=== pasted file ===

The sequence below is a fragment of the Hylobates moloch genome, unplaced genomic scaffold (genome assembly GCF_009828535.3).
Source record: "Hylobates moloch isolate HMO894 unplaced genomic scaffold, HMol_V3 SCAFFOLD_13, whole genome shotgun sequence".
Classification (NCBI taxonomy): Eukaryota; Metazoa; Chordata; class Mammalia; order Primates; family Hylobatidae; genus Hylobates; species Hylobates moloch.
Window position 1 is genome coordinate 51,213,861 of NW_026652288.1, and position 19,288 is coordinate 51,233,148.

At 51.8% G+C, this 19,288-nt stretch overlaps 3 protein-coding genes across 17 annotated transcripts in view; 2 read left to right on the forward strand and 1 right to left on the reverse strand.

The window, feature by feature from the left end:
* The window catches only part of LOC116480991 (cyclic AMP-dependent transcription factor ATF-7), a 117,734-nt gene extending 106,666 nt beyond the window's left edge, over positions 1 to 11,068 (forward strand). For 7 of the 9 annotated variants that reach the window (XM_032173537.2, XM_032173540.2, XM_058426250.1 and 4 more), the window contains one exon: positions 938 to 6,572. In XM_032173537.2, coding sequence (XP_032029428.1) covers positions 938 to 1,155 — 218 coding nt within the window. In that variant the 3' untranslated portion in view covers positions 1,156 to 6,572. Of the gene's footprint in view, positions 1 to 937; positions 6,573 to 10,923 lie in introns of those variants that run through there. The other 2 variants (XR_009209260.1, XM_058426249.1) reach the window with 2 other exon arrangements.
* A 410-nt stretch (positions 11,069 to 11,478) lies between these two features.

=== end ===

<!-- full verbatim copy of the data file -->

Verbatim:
The sequence below is a fragment of the Hylobates moloch genome, unplaced genomic scaffold (genome assembly GCF_009828535.3).
Source record: "Hylobates moloch isolate HMO894 unplaced genomic scaffold, HMol_V3 SCAFFOLD_13, whole genome shotgun sequence".
Classification (NCBI taxonomy): Eukaryota; Metazoa; Chordata; class Mammalia; order Primates; family Hylobatidae; genus Hylobates; species Hylobates moloch.
Window position 1 is genome coordinate 51,213,861 of NW_026652288.1, and position 19,288 is coordinate 51,233,148.

At 51.8% G+C, this 19,288-nt stretch overlaps 3 protein-coding genes across 17 annotated transcripts in view; 2 read left to right on the forward strand and 1 right to left on the reverse strand.

The window, feature by feature from the left end:
* The window catches only part of LOC116480991 (cyclic AMP-dependent transcription factor ATF-7), a 117,734-nt gene extending 106,666 nt beyond the window's left edge, over positions 1 to 11,068 (forward strand). For 7 of the 9 annotated variants that reach the window (XM_032173537.2, XM_032173540.2, XM_058426250.1 and 4 more), the window contains one exon: positions 938 to 6,572. In XM_032173537.2, coding sequence (XP_032029428.1) covers positions 938 to 1,155 — 218 coding nt within the window. In that variant the 3' untranslated portion in view covers positions 1,156 to 6,572. Of the gene's footprint in view, positions 1 to 937; positions 6,573 to 10,923 lie in introns of those variants that run through there. The other 2 variants (XR_009209260.1, XM_058426249.1) reach the window with 2 other exon arrangements.
* A 410-nt stretch (positions 11,069 to 11,478) lies between these two features.